UK chancellor Kwasi Kwarteng has vowed to double down on his controversial tax-cutting drive despite investor jitters, leaving Conservative MPs and traders braced for further market turbulence.
Kwarteng said on Sunday that there was “more to come” and insisted that Friday’s announcement of £45bn in tax cuts was just the start.
After the announcement the pound dropped to its lowest point since 1985, and many Tory MPs have privately expressed fears that sterling will take another pummelling this week. Leading economists and investors warned that the Bank of England might have to introduce emergency interest rate rises to prop up the currency.
Kwarteng told the BBC’s Sunday with Laura Kuenssberg: “We’ve only been here [in government] 19 days. I want to see, over the next year, people retain more of their income.”
Kwarteng argues that tax cuts will bolster growth, but investors took fright on Friday after he announced a massive expansion of government borrowing, including an extra £72bn of extra debt before next April.
A succession of Tory grandees have expressed doubts about his plan.
Lord Ken Clarke, a former chancellor, denounced the idea that tax cuts for the wealthy made them work harder. “I’m afraid that’s the kind of thing that’s usually tried in Latin American countries without success,” he said.
Meanwhile George Osborne, another former Tory chancellor, told Channel 4’s Andrew Neil Show that he had concerns, although he found it refreshing that prime minister Liz Truss and Kwarteng were “conviction politicians”.
“You can’t just borrow your way to a low-tax economy,” he said. “Fundamentally the schizophrenia has to be resolved. You can’t have small-state taxes and big-state spending.”
Many Tory MPs fear that Kwarteng’s borrowing spree will fuel inflation and force up interest rates, with higher mortgage payments swallowing up the effect of the income tax cut.
“The market reaction on Monday will set the tone for the week ahead,” said one former minister.
Some market participants said rapid interest rate rises may be needed to stave off inflationary pressure and shore up confidence in sterling.
Sushil Wadhwani, an asset manager and former Bank of England policymaker, said it was “highly likely” that the pound would come under “significant downward pressure” in the coming days.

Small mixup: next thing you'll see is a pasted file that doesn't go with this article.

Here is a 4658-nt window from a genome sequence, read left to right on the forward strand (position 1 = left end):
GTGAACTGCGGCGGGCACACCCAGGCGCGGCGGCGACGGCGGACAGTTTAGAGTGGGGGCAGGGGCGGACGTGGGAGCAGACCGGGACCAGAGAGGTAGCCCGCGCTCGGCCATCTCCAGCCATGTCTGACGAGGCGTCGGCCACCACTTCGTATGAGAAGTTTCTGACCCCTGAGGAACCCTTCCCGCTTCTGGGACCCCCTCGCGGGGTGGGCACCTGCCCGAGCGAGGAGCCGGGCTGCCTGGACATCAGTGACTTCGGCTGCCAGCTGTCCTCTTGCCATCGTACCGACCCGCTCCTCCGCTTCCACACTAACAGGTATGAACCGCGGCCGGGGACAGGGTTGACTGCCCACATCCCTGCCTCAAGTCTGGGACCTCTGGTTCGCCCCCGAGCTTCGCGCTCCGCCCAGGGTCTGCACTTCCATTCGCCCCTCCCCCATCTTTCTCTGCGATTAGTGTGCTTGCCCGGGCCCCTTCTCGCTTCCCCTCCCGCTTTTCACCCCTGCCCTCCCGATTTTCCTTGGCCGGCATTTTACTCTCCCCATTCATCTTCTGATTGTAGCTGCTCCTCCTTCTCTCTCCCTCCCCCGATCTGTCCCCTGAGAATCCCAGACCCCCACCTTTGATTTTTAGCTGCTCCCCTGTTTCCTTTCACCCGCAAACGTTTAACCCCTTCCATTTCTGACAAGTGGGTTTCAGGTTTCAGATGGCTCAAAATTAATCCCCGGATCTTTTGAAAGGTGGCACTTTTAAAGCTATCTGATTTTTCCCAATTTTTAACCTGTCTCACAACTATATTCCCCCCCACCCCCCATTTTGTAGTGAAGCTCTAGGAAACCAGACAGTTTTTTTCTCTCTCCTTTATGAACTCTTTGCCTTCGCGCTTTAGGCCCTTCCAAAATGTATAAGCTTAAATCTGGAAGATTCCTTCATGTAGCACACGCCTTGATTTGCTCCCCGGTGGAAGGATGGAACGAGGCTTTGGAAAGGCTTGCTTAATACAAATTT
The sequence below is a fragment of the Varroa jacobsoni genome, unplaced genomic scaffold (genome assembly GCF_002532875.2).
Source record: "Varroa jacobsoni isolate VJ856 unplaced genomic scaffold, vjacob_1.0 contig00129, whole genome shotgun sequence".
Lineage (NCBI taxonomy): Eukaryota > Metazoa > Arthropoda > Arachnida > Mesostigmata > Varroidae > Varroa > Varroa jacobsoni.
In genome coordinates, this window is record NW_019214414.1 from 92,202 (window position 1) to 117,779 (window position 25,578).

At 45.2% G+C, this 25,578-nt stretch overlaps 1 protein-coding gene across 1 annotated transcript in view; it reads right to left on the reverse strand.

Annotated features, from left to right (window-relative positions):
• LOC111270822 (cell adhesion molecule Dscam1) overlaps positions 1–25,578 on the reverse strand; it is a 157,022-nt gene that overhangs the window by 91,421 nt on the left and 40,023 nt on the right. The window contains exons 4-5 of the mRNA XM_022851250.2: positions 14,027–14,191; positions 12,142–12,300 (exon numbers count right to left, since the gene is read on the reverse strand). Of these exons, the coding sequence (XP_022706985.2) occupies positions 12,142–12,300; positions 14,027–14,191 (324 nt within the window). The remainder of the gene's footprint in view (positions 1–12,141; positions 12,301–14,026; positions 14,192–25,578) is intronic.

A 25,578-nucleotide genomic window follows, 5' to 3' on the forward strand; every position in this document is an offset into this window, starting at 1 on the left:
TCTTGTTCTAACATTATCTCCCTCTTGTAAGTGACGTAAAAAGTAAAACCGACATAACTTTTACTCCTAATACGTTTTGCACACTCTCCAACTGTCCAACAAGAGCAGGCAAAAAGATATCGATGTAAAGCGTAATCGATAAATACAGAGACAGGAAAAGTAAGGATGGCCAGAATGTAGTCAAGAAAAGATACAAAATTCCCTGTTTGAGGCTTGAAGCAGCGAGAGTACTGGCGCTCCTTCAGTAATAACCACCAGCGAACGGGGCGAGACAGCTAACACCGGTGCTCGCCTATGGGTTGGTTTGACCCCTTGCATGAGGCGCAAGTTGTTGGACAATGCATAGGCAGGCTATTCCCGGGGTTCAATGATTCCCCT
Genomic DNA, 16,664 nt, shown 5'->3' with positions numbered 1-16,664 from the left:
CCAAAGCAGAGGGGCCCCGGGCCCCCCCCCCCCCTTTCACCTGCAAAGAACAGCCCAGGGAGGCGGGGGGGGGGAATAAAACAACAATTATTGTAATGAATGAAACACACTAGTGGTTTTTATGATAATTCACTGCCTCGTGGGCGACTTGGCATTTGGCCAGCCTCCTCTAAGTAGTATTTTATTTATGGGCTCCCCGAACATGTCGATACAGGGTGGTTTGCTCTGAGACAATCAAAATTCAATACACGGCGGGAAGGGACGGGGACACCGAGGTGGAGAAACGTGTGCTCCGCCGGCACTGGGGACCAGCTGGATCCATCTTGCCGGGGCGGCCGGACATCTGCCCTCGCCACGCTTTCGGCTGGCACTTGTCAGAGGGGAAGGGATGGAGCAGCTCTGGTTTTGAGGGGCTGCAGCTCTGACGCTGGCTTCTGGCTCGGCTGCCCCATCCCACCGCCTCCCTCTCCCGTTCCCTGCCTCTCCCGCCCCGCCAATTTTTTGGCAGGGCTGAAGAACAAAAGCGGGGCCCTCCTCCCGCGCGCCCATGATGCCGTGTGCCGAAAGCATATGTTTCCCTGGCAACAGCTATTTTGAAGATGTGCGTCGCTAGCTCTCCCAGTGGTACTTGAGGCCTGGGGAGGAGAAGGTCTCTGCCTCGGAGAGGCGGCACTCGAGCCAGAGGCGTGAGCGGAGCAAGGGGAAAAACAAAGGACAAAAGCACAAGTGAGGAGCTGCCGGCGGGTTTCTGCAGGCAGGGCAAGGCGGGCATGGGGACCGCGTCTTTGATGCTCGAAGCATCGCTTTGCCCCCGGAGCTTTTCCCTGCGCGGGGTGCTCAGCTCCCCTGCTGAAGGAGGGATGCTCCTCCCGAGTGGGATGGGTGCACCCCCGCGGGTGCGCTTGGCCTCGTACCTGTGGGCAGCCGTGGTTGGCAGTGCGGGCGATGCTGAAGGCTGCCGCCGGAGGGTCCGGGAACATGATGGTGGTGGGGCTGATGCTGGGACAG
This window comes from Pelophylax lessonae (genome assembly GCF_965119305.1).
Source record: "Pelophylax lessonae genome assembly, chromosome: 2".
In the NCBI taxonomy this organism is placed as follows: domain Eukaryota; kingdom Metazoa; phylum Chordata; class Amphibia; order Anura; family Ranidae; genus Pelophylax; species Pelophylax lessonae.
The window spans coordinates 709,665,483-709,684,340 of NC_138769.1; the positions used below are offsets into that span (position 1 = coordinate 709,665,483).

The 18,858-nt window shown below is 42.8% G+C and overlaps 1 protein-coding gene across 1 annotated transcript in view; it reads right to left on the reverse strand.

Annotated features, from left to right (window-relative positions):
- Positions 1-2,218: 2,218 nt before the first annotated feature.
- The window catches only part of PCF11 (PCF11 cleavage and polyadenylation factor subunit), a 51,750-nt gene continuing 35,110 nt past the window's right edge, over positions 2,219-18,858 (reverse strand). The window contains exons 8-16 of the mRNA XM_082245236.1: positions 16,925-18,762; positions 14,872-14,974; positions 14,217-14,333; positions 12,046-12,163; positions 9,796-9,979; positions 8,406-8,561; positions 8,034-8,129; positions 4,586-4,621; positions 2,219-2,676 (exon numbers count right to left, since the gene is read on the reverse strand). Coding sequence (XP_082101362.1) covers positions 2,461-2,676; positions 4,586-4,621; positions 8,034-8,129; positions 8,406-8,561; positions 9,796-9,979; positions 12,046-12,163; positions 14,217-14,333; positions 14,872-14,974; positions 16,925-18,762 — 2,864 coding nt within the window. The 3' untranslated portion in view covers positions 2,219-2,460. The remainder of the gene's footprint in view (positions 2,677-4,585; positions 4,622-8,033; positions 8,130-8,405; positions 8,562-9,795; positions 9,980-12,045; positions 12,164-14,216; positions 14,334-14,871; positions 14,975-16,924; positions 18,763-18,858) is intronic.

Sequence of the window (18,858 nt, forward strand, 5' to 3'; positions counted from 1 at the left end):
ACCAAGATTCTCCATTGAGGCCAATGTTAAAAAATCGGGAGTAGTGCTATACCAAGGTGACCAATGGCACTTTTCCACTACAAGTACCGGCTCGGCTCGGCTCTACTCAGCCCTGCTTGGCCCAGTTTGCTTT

“If I were still at the BoE, I would be tempted to announce an extra meeting in a week,” Wadhwani said.
Mohamed El-Erian, president of Queen’s College, Cambridge and an adviser to leading investors Allianz and Gramercy, said: “There will be a significant expectation of the Bank of England doing something, being more hawkish.”
Adam Posen, president of the Peterson Institute and a former BoE Monetary Policy Committee member, said: “The key issue is that the Bank of England at this point has to take the pound’s value into account when setting policy in a way it hasn’t had to since 1992.”
He said the central bank might be forced by market volatility to act before the next scheduled MPC meeting in November. Asked whether it would hold an emergency meeting, the BoE declined to comment.
The Treasury tried to reassure markets that the new chancellor would not incur even more borrowing by increasing public spending before the election. “While driving economic growth and tackling high inflation, we will continue to take a responsible and disciplined approach to spending,” it said in a statement.
“It’s more important than ever that departments work efficiently to manage within existing budgets, focusing on unlocking growth and delivering high-quality public services,” the Treasury said. “The government is rightly focused on the immediate priorities of the economy, energy and the health service this winter. We will announce further details on our approach to future spending in due course.”
Tory MPs speculated that the chancellor could unfreeze personal tax allowances and thresholds in a full Budget expected to take place next year, along with removing the 60 per cent effective tax rate on earnings between £100,000-£125,000 caused by the tapering off of the personal allowance.
Speaking at the start of the Labour conference in Liverpool, party leader Sir Keir Starmer said he would reverse Kwarteng’s decision to scrap the 45 per cent additional income tax rate on earnings above £150,000 but would retain the cut in the basic rate from 20 per cent to 19 per cent.
Work by researchers Andy Summers and Arun Advani at the London School of Economics and Warwick University based on data from tax returns suggested that 46 per cent of the gains from the abolition of the 45 per cent rate would go to people with annual incomes over £1mn.
Summers said that “£1bn in gains will go to just 2,500 individuals, who each have income in excess of £3.5mn”.